A2- Chin-Up Canted Std Bar Pronated Mid Grip

SETSREPSTEMPOREST
3230X1120 sec

B1- Overhead Press Standing Std BB Narrow Pronated Grip

SETSREPSTEMPOREST
3340X0120 sec

B2- Chin-Up Canted Std Bar Pronated Mid Grip

SETSREPSTEMPOREST
33-530X0120 sec

Cycle 13

A1- Overhead Press Behind Neck Standing Std BB Mid Pronated Grip

SETSREPSTEMPOREST
35×1*40X0120 sec

* Note that these are cluster sets — read more about them here.

A2- Chin-up Regular Std Bar Neutral Mid Grip

SETSREPSTEMPOREST
32-44010120 sec

B1- Overhead Press Behind Neck Standing Std BB Mid Pronated Grip

SETSREPSTEMPOREST
33-530X0120 sec

B2- Chin-up Regular Std Bar Neutral Mid Grip

SETSREPSTEMPOREST
33-530X0120 sec

Cycle 14

A1- Overhead Press Behind Neck Standing Std BB Mid Pronated Grip

SETSREPSTEMPOREST
45×1*40X0120 sec

* Cluster sets

A2- Chin-up Regular Std Bar Neutral Mid Grip

SETSREPSTEMPOREST
42-44010120 sec

B1- Overhead Press Behind Neck Standing Std BB Mid Pronated Grip

SETSREPSTEMPOREST
43-530X0120 sec

B2- Chin-up Regular Std Bar Neutral Mid Grip

SETSREPSTEMPOREST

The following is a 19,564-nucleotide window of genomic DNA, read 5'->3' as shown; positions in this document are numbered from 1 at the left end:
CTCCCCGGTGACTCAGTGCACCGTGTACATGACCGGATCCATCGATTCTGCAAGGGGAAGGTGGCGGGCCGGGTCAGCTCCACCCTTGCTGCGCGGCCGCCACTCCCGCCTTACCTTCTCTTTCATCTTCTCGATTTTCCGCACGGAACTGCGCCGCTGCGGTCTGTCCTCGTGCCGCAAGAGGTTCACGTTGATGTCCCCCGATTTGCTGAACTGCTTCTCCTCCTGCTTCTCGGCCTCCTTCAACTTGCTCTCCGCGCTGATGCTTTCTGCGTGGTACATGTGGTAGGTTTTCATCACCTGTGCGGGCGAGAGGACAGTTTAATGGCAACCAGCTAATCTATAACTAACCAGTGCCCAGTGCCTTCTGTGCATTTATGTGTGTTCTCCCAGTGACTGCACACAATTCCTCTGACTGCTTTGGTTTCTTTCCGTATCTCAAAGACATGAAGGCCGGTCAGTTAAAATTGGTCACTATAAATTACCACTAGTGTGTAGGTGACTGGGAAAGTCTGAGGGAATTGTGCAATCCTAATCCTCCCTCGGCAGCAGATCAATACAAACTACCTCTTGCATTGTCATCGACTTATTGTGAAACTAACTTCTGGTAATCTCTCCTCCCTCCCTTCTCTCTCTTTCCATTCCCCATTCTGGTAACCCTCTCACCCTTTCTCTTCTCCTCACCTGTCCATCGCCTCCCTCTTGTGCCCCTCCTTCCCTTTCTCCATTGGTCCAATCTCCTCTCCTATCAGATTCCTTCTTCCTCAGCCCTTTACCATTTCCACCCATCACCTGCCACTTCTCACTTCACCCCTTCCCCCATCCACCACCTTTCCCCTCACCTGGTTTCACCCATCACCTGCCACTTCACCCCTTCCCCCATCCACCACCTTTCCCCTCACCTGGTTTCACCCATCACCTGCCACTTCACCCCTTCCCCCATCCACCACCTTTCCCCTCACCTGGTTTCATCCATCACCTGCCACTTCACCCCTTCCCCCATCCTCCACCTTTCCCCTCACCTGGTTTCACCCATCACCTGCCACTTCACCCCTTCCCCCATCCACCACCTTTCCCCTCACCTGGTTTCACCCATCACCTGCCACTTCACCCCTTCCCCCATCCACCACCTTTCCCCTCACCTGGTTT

43-530X0120 sec

Cycle 15

A1- Overhead Press Behind Neck Standing Std BB Mid Pronated Grip

SETSREPSTEMPOREST
55×1*40X0120 sec

* Cluster sets

A2- Chin-up Regular Std Bar Neutral Mid Grip

SETSREPSTEMPOREST
52-44010120 sec

B1- Overhead Press Behind Neck Standing Std BB Mid Pronated Grip

SETSREPSTEMPOREST
33-530X0120 sec

B2- Chin-up Regular Std Bar Neutral Mid Grip

SETSREPSTEMPOREST
32-44010120 sec

Cycle 16

A1- Overhead Press Behind Neck Standing Std BB Mid Pronated Grip

SETSREPSTEMPOREST
61,1,2,2,3,3*40X0120 sec

**1 [email protected]

2 reps @3-4 RM

3 reps @4-5RM

A2- Chin-up Regular Std Bar Neutral Mid Grip

SETSREPSTEMPOREST
61,1,2,2,3,3*40X0120 sec

Wrapping Up

So, “strength is in numbers” indeed!

If you take the time to test yourself and take the necessary steps to ensure structural balance. Then I guarantee you a long and prosperous lifting life. Injury risk will be dramatically reduced and progress will come easier.

Don’t wait any longer and make the overhead press another weapon in your training arsenal!

Yours in strength,
Charles R. Poliquin

Editor’s note: This article is an op-ed. The views expressed herein and in the video are the author’s and don’t necessarily reflect the views of BarBend. Claims, assertions, opinions, and quotes have been sourced exclusively by the author.